This week - meet the MetaHumans; Hyundai introduces two new robots; how teaching robots dance can make them better; a skeptical look at hype in biology; and more!
More Than A Human
People behind Unreal Engine released MetaHuman Creator - a new tool that can create realistic humans in just minutes instead of months of work. The main application of this tool will be in gaming but I see this being used in advertising, customer service, or to generate fake content because every tech is a double-edged sword.
Unlike DeepBlue or AlphaZero, which will crush you in chess by looking many moves forward, Maia tries to predict what your next move will be (error included), resulting in a more human-like style of playing. Researchers behind Maia hope that their AI will be useful in health care, where Maia could anticipate human errors and correct them before they cause harm.
Many fields of research have put in place institutions or processes that require researchers to assess the impact of the research, both positive and negative, and give possible solutions to minimise negative impact. This article tells the story of how the AI community, after outcries and seeing how the technology can or is being applied, started to look beyond possible applications of the research and think how it can be misused or cause harm.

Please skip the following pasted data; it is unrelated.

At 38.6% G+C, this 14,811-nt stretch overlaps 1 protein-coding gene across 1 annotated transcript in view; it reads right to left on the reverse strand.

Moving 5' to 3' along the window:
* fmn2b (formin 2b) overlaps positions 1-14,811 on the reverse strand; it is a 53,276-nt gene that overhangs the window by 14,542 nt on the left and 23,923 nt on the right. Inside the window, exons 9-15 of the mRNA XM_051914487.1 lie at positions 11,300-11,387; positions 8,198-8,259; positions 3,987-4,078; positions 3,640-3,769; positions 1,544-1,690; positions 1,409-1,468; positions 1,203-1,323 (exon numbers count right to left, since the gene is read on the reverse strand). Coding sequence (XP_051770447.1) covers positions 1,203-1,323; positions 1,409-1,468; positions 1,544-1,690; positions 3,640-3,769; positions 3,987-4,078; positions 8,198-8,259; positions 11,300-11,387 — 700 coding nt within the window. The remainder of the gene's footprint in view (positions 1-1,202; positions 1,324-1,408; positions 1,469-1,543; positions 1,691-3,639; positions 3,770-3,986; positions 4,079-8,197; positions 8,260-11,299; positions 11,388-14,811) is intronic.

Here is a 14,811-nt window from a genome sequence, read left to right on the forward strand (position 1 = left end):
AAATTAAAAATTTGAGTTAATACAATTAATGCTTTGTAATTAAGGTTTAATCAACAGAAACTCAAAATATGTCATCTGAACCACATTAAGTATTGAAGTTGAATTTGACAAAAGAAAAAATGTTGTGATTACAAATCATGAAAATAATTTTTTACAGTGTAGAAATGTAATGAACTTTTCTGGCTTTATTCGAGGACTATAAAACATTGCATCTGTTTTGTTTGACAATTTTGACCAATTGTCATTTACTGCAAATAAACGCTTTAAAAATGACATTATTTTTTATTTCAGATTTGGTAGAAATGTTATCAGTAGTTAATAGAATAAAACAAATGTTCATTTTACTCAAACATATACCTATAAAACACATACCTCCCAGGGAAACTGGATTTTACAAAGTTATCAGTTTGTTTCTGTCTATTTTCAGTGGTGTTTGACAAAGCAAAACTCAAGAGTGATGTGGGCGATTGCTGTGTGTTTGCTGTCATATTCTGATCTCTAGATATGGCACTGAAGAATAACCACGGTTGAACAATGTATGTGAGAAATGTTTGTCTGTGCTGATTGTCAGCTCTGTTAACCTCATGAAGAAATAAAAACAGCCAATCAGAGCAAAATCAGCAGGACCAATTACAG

Ramanujan Machine is an automated conjecturing system whose purpose is to try “to replace the mathematical intuition of great mathematicians and providing leads to further mathematical research”, the researchers say.
Hyundai (the new owners of Boston Dynamics) presented two new robots. The first one, DAL-e, is “designed to pioneer the future of automated customer services” and it seems to be a competitor for robots like Pepper. The second robot, named TIGER (Transforming Intelligent Ground Excursion Robot), which is a wheeled concept robot with legs and it looks very interesting, even crazy.
After seeing Boston Dynamics robots dance we can all agree choreography can be a viable way to make robots move natural and more human-like.
I love this sobering take on hype in biotech. C. Brandon Ogbunu shares a story about an interview he had two decades ago and how riding the hype train did not work for his interviewer. I also like the advice he gave for young scientists: "Who the hell knows where the next big discovery will come from? Just hustle and flow, enjoy learning, and ignore the fads and big announcements."
Bronwyn Williams, economist, futurist, and business trend analyst, will share how cryptocurrency, Modern Monetary Theory, Universal Basic Income and other ideas could influence post-COVID societies.
Mark Solms will explore the interconnection between consciousness, neuroscience and artificial intelligence.
Tracey Follows will suggest how we can preserve our autonomy whilst embracing this new era of transformation.
Existential risks researcher Phil Torres will be discussing how humans can cause the end of the world, and the various ways in which we can become extinct.